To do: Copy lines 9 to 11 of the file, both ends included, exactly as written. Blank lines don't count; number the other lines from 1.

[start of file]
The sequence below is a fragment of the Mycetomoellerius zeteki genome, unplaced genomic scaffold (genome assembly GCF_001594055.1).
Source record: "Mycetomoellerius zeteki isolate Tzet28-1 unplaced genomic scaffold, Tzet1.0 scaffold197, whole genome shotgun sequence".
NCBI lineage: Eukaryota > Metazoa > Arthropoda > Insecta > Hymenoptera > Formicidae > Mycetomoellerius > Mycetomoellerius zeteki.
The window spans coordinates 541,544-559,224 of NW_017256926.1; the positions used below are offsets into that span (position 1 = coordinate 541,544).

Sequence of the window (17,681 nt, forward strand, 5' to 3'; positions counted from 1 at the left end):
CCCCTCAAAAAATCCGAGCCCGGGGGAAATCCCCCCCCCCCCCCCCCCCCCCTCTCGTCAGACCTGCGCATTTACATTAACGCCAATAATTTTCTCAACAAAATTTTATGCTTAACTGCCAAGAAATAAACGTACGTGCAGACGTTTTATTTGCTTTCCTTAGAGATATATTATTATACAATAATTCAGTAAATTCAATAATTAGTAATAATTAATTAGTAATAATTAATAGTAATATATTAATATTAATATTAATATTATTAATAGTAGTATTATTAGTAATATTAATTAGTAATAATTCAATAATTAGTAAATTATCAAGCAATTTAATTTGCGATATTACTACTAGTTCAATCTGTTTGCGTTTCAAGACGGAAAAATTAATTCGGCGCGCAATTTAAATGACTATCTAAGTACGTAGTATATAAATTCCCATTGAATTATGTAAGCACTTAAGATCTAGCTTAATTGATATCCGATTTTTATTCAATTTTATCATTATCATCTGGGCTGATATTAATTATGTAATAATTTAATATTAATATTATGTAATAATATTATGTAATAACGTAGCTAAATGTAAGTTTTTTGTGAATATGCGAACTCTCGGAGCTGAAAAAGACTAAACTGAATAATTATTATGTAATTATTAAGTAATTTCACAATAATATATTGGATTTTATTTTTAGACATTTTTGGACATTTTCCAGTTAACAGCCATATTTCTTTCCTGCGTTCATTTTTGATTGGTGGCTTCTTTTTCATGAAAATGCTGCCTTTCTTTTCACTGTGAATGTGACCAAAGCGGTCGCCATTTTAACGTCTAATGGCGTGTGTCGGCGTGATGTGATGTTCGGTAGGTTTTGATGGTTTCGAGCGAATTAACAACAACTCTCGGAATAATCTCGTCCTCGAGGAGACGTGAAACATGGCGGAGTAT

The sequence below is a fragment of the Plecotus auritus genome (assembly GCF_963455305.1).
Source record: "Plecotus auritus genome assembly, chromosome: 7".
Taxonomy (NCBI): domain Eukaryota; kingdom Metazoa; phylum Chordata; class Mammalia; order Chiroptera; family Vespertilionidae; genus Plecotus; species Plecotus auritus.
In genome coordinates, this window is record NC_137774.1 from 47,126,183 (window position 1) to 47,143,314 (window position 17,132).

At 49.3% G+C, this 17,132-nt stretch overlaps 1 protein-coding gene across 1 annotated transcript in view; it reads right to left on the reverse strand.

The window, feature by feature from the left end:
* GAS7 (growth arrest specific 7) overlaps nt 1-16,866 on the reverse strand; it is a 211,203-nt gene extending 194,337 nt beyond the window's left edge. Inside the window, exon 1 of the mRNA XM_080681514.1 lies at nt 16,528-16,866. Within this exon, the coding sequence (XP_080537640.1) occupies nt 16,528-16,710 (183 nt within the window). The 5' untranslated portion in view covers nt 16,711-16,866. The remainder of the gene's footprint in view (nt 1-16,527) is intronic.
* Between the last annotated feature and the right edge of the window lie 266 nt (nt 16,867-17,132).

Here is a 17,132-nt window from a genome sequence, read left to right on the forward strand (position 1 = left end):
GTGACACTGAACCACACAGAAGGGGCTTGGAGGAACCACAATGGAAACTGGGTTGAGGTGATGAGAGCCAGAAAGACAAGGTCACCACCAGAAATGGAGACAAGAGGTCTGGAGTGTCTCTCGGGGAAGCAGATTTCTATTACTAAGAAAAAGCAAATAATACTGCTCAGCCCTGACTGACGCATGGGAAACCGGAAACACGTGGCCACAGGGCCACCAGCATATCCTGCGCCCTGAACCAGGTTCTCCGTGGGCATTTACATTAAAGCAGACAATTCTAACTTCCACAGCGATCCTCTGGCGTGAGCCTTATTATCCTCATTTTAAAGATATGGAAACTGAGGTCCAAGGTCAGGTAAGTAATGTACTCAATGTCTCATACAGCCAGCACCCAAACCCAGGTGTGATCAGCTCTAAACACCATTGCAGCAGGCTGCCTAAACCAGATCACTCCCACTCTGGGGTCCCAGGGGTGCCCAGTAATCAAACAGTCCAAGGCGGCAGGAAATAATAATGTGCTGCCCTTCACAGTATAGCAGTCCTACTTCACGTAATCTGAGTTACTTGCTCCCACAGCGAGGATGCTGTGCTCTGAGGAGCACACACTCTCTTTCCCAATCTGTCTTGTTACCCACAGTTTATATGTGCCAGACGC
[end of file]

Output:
Taxonomy (NCBI): domain Eukaryota; kingdom Metazoa; phylum Chordata; class Mammalia; order Chiroptera; family Vespertilionidae; genus Plecotus; species Plecotus auritus.
In genome coordinates, this window is record NC_137774.1 from 47,126,183 (window position 1) to 47,143,314 (window position 17,132).

At 49.3% G+C, this 17,132-nt stretch overlaps 1 protein-coding gene across 1 annotated transcript in view; it reads right to left on the reverse strand.